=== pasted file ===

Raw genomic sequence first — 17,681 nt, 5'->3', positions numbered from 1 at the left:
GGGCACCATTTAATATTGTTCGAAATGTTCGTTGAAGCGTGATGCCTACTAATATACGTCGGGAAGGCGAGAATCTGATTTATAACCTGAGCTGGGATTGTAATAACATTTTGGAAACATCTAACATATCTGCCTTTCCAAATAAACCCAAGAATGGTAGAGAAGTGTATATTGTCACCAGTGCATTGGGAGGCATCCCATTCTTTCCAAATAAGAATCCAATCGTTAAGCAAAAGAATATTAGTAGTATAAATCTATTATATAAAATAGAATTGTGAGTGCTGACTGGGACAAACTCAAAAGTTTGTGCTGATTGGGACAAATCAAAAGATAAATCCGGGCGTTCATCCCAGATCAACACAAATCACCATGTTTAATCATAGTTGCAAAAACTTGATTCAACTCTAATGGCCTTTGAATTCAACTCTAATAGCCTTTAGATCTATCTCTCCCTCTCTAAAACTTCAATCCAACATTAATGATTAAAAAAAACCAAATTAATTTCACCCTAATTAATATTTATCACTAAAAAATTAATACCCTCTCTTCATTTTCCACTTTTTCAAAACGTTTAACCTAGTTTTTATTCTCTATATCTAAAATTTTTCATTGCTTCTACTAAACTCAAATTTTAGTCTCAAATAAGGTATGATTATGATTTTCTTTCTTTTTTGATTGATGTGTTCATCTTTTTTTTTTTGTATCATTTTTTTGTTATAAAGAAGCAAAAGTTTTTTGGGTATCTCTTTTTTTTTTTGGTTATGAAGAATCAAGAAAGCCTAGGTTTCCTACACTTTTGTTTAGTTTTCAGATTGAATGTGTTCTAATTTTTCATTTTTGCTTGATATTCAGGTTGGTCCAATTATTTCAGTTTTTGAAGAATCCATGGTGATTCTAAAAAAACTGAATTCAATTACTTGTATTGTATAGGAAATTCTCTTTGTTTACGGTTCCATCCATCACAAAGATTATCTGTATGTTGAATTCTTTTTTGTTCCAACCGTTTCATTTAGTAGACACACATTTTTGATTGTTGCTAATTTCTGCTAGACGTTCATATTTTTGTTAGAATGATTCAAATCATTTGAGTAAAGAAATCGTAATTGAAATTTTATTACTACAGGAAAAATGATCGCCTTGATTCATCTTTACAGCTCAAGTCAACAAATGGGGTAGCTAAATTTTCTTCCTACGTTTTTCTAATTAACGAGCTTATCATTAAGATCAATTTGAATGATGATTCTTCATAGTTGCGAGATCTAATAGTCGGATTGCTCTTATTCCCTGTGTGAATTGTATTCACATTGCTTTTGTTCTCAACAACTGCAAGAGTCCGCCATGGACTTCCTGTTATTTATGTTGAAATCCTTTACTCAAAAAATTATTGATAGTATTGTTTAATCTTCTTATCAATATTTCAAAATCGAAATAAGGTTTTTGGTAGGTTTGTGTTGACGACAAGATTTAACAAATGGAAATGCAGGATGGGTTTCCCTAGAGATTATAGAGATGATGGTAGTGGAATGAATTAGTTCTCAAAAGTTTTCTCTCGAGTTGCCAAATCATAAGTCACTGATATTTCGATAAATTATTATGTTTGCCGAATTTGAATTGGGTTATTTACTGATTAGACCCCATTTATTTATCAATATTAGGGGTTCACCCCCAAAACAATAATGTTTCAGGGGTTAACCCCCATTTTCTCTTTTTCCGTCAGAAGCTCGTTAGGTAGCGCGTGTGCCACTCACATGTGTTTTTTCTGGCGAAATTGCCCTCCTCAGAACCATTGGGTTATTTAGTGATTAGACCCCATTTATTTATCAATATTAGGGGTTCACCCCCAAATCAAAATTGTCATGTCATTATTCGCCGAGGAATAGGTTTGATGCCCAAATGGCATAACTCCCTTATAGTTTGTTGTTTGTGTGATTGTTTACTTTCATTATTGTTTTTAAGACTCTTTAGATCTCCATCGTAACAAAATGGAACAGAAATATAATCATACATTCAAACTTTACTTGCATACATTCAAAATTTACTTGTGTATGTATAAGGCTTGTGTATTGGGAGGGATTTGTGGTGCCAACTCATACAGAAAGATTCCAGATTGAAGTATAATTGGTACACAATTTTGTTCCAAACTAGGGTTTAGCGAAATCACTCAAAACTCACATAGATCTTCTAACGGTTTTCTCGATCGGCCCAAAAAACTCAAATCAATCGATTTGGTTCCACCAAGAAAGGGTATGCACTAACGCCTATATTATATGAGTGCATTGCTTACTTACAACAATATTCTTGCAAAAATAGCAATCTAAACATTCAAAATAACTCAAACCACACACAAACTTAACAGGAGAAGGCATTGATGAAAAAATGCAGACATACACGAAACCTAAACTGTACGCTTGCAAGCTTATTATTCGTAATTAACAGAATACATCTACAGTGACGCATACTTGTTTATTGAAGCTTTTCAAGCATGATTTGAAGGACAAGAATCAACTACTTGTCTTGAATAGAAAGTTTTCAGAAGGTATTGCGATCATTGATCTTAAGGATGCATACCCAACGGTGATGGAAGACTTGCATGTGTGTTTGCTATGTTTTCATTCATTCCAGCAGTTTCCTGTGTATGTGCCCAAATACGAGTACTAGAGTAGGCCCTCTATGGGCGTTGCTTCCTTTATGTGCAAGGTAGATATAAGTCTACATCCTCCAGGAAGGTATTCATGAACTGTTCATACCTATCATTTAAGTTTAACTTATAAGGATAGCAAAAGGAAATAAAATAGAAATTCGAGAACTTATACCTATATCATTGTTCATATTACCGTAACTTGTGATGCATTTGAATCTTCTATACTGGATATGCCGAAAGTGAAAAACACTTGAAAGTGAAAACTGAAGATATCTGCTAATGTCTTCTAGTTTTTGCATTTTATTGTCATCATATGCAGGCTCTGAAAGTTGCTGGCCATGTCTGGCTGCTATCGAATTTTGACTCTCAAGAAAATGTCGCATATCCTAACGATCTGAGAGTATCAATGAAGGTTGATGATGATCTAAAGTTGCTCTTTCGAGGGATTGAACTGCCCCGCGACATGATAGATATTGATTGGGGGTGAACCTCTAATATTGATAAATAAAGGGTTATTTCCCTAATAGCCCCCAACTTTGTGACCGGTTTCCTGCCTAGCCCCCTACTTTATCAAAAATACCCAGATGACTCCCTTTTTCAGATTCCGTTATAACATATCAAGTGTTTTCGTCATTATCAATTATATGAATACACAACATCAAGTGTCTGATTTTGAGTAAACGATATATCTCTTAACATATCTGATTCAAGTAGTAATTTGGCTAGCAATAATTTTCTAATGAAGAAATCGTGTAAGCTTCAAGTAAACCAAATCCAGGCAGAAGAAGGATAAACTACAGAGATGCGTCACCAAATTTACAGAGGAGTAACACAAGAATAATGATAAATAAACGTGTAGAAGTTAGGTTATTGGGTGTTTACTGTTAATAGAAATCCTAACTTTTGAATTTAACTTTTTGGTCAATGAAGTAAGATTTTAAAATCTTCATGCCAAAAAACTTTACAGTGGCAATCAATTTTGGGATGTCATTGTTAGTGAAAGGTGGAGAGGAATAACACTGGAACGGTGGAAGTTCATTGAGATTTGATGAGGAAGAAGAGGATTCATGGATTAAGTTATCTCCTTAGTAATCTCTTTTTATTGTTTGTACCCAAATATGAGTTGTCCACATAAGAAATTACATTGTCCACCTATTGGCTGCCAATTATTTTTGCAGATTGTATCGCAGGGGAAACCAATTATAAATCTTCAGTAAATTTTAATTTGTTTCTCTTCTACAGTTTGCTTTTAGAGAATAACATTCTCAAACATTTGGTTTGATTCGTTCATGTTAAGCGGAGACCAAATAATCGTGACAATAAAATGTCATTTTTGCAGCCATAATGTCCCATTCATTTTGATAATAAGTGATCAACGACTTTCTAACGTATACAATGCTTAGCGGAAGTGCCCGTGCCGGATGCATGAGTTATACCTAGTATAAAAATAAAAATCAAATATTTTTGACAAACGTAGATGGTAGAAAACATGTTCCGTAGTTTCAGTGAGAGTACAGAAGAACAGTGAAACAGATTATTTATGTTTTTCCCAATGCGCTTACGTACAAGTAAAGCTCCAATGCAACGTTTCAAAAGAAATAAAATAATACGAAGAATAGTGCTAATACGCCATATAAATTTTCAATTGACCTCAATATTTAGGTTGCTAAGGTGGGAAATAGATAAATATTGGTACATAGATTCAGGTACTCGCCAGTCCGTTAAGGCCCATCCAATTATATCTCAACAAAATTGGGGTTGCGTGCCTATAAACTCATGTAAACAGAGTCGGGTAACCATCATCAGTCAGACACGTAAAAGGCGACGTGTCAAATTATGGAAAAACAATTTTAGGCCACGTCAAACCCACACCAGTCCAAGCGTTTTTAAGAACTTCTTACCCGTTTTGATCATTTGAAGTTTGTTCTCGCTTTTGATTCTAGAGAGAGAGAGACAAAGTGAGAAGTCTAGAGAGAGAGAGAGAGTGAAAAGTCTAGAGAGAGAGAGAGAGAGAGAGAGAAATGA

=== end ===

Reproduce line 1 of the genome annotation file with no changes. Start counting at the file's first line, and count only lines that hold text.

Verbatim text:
Raw genomic sequence first — 17,681 nt, 5'->3', positions numbered from 1 at the left: